WILLIAM “BILL” PARKER – US Army Staff Sargent, 29th Infantry Division, 116th Infantry’s 2nd Battalion Company E third platoon, D-day veteran Omaha Beach
“War is Hell” those 3 words have been used by many veterans along this journey. A tiny phrase, light years away from our world of convenience and comfort.
Mr. William “Bill” Parker 29th Infantry Division, 116th Infantry’s 2nd Battalion Company E third platoon, stepped off a landing craft onto Omaha Beach before 7:00 a.m. on D-Day….hell.
The following is from an article by Tim Stanley – Tulsa World who kindly facilitated my contact with Mr. Parker.
“Part of the first assault wave at 6:30 a.m., Parker no more than stepped off his landing craft when it was sunk, apparently hit by a shell.Excerpt from Tim Stanley’s article in Tulsa World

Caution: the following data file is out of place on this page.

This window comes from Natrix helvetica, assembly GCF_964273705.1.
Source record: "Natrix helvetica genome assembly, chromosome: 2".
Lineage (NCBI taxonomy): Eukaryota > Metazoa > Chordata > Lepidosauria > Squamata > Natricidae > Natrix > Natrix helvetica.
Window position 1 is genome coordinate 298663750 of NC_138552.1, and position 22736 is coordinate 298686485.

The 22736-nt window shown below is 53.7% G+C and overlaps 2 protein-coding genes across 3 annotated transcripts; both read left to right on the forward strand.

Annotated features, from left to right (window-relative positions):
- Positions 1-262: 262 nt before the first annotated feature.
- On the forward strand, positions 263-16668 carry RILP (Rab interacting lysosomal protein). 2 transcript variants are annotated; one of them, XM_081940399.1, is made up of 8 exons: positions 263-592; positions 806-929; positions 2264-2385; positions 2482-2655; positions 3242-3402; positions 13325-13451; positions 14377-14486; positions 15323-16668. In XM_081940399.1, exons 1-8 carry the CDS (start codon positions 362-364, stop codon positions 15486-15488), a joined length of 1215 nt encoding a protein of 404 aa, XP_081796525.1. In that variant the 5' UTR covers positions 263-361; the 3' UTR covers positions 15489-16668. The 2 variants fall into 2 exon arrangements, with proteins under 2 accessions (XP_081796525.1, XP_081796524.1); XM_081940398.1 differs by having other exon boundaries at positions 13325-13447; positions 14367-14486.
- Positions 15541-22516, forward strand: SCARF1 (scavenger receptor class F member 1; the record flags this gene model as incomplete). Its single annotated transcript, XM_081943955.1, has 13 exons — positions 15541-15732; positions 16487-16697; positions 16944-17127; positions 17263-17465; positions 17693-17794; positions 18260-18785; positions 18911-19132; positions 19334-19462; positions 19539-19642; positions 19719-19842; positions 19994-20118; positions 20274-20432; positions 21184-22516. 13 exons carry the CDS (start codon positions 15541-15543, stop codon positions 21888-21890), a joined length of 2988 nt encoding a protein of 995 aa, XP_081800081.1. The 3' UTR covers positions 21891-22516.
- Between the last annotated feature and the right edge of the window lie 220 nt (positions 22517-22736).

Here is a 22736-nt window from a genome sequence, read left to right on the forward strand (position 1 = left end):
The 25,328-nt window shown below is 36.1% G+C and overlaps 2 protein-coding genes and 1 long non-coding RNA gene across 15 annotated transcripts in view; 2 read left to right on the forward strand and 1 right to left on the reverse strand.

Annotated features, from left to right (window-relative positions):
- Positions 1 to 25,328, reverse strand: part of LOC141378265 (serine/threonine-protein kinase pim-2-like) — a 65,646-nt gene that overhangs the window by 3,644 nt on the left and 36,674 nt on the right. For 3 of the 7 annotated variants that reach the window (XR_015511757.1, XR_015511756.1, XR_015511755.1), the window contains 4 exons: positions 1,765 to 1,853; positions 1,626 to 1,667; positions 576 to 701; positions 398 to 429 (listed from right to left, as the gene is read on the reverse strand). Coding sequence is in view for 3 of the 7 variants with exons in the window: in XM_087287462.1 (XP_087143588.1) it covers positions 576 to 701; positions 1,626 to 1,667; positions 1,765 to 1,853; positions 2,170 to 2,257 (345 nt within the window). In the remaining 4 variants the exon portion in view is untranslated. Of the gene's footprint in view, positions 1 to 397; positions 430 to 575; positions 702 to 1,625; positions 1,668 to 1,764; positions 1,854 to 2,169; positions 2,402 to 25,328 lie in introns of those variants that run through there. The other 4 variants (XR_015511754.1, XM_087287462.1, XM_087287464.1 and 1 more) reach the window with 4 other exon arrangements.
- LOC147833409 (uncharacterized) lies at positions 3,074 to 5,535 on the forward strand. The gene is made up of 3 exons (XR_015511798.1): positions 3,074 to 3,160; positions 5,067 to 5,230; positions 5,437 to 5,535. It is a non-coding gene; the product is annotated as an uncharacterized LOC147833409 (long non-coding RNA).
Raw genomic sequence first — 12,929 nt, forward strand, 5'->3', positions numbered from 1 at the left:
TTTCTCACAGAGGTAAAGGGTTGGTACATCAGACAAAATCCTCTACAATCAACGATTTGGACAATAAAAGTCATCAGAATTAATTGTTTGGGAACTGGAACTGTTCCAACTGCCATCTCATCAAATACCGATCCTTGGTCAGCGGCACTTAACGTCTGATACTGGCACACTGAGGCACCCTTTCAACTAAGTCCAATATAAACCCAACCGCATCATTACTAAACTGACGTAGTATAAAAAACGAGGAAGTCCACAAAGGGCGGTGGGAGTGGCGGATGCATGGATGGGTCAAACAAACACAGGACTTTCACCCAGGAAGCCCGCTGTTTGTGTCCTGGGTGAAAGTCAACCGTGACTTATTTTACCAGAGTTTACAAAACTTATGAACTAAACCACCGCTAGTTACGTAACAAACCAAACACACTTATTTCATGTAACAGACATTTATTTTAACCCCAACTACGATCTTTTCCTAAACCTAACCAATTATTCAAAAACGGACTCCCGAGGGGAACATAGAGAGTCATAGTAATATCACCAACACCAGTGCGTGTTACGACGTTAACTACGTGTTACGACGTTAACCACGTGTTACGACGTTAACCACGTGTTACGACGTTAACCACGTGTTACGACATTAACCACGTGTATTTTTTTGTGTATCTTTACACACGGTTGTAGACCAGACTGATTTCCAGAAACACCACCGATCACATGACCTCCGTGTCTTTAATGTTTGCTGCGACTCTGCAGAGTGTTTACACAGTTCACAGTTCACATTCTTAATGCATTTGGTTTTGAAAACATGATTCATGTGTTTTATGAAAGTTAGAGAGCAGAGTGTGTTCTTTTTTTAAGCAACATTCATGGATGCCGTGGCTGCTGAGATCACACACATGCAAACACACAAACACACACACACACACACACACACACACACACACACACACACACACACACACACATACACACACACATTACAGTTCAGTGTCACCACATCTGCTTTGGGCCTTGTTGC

From there, with the “sand kicking up about three feet in front of me” from machine gun fire, he eventually was able to work his way across the beach.
Parker regrouped with fellow survivors. He made it through the day. It wasn’t until the next morning — when he went back to the beach to look for ammunition — that Parker could truly appreciate what he had survived”.
“You can’t imagine what that was like,” Parker said. “Dead people everywhere. In the water. Washed up on the sand. The water was plumb bloody.”
A constant reminder that I started this project too late, the Log Book arrived the day after the funeral of his wife Colleen of 76 years.
Despite his profound loss, he was able to peruse the book and read Ms. Hilde Joseph’s ordeal of surviving “Operation Gomorrah” – the firebombing of Hamburg in July 1943. Mr. Parker graciously noted that he “for the first time, felt sorry for the German people”. A beautiful moment of reflection and reconciliation from a man with such a staggering service legacy.
Last Updated on 27 October 2020 by Lars McKie